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Compare Translations for 1 Samuel 18:4

1 Samuel 18:4 ASV
And Jonathan stripped himself of the robe that was upon him, and gave it to David, and his apparel, even to his sword, and to his bow, and to his girdle.
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1 Samuel 18:4 BBE
And Jonathan took off the robe he had on and gave it to David, with all his military dress, even to his sword and his bow and the band round his body.
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1 Samuel 18:4 CEB
Jonathan took off the robe he was wearing and gave it to David, along with his armor, as well as his sword, his bow, and his belt.
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1 Samuel 18:4 CJB
Y'honatan removed the cloak he was wearing and gave it to David, his armor too, including his sword, bow and belt.
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1 Samuel 18:4 RHE
And Jonathan stripped himself of the coat with which he was clothed, and gave it to David, and the rest of his garments, even to his sword, and to his bow, and to his girdle.
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1 Samuel 18:4 ESV
And Jonathan stripped himself of the robe that was on him and gave it to David, and his armor, and even his sword and his bow and his belt.
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1 Samuel 18:4 GW
Jonathan took off the coat he had on and gave it to David along with his battle tunic, his sword, his bow, and his belt.
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1 Samuel 18:4 GNT
He took off the robe he was wearing and gave it to David, together with his armor and also his sword, bow, and belt.
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1 Samuel 18:4 HNV
Yonatan stripped himself of the robe that was on him, and gave it to David, and his clothing, even to his sword, and to his bow, and to his sash.
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1 Samuel 18:4 CSB
Then Jonathan removed the robe he was wearing and gave it to David, along with his military tunic, his sword, his bow, and his belt.
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1 Samuel 18:4 KJV
And Jonathan stripped himself of the robe that was upon him, and gave it to David, and his garments, even to his sword, and to his bow, and to his girdle.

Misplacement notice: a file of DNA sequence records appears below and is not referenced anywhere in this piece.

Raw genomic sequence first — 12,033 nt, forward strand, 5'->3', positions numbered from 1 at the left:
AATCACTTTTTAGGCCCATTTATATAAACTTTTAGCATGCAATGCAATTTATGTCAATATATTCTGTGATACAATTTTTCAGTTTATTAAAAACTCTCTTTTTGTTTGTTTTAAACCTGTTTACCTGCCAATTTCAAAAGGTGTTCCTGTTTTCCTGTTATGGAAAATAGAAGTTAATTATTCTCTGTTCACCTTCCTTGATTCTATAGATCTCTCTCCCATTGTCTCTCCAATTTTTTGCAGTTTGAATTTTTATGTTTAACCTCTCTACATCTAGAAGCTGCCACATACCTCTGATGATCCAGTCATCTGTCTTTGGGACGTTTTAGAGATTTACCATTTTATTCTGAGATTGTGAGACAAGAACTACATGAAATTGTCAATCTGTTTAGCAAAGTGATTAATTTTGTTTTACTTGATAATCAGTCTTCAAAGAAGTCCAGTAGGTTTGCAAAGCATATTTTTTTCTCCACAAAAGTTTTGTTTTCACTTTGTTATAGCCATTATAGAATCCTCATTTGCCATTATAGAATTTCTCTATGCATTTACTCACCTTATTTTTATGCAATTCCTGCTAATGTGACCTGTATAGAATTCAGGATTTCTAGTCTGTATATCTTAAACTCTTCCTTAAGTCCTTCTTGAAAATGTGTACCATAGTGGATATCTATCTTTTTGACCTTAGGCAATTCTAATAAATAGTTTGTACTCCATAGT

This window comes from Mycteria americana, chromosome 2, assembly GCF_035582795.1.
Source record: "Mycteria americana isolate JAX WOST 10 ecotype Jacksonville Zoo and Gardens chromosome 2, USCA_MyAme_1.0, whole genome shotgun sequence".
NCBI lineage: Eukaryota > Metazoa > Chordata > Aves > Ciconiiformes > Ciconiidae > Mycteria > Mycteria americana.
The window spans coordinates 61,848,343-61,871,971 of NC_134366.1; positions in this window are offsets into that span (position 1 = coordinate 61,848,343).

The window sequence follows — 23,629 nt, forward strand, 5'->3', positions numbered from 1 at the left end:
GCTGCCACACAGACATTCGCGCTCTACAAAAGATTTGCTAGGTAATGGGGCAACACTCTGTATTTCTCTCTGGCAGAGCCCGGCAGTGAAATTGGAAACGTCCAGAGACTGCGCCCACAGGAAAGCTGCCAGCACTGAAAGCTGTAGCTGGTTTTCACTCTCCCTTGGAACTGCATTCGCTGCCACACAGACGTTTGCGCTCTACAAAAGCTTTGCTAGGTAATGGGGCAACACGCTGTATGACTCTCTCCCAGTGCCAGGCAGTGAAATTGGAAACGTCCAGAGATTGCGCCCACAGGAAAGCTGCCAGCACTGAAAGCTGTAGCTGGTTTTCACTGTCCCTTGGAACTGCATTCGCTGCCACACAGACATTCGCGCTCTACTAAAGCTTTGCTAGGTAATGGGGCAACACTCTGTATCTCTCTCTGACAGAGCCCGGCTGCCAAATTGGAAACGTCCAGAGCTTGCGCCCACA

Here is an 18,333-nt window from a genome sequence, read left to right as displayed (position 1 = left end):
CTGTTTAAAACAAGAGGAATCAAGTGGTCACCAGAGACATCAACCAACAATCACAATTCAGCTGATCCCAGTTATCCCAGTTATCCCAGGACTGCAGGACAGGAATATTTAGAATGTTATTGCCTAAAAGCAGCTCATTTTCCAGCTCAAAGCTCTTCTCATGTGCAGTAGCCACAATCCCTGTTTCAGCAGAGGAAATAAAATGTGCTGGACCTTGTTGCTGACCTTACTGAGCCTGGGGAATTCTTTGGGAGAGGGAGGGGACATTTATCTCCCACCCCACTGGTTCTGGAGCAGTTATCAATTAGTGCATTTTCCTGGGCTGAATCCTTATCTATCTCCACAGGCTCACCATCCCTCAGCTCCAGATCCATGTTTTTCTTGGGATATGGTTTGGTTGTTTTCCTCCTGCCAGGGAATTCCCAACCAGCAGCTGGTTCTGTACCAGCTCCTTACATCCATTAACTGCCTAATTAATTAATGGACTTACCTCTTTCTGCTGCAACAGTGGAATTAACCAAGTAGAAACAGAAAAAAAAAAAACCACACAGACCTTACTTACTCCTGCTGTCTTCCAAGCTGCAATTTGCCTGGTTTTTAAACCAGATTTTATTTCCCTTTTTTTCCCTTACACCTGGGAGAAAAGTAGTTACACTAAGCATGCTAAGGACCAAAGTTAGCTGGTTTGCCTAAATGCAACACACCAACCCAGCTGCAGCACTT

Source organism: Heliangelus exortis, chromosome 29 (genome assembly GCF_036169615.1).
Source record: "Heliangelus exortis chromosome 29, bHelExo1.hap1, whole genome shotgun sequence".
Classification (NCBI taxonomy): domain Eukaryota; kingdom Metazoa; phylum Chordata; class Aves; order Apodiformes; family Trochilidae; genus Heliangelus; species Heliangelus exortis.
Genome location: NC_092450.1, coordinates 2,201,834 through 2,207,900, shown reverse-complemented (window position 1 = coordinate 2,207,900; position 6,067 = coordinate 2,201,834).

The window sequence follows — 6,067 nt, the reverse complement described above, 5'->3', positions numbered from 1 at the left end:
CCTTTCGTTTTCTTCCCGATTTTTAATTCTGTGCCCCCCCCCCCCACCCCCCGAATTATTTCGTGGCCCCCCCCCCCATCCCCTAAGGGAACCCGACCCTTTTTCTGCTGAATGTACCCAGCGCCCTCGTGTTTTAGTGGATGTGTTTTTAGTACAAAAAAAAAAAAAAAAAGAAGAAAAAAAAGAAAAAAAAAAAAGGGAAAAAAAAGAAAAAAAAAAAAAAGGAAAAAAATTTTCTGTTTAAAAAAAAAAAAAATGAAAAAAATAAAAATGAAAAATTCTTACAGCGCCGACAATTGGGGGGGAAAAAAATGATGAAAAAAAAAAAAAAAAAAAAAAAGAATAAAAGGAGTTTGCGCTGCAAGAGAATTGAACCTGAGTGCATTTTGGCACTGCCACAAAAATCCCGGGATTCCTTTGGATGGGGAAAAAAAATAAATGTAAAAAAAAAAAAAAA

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1 Samuel 18:4 LEB
Jonathan stripped off the robe {that he was wearing} and gave it to David, along with his fighting attire, and even his sword, his bow, and his belt.
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1 Samuel 18:4 NAS
Jonathan stripped himself of the robe that was on him and gave it to David, with his armor, including his sword and his bow and his belt.
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1 Samuel 18:4 NCV
He took off his coat and gave it to David, along with his armor, including his sword, bow, and belt.
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1 Samuel 18:4 NIRV
Jonathan took off the robe he was wearing and gave it to David. He also gave him his military clothes. He even gave him his sword, his bow and his belt.
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1 Samuel 18:4 NIV
Jonathan took off the robe he was wearing and gave it to David, along with his tunic, and even his sword, his bow and his belt.
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1 Samuel 18:4 NKJV
And Jonathan took off the robe that was on him and gave it to David, with his armor, even to his sword and his bow and his belt.
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1 Samuel 18:4 NLT
and he sealed the pact by giving him his robe, tunic, sword, bow, and belt.
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1 Samuel 18:4 NRS
Jonathan stripped himself of the robe that he was wearing, and gave it to David, and his armor, and even his sword and his bow and his belt.
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1 Samuel 18:4 RSV
And Jonathan stripped himself of the robe that was upon him, and gave it to David, and his armor, and even his sword and his bow and his girdle.
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1 Samuel 18:4 DBY
And Jonathan stripped himself of the robe that was upon him, and gave it to David, and his dress, even to his sword, and to his bow, and to his girdle.
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1 Samuel 18:4 MSG
He formalized it with solemn gifts: his own royal robe and weapons - armor, sword, bow, and belt.
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1 Samuel 18:4 WBT
And Jonathan stripped himself of the robe that [was] upon him, and gave it to David, and his garments, even to his sword, and to his bow, and to his girdle.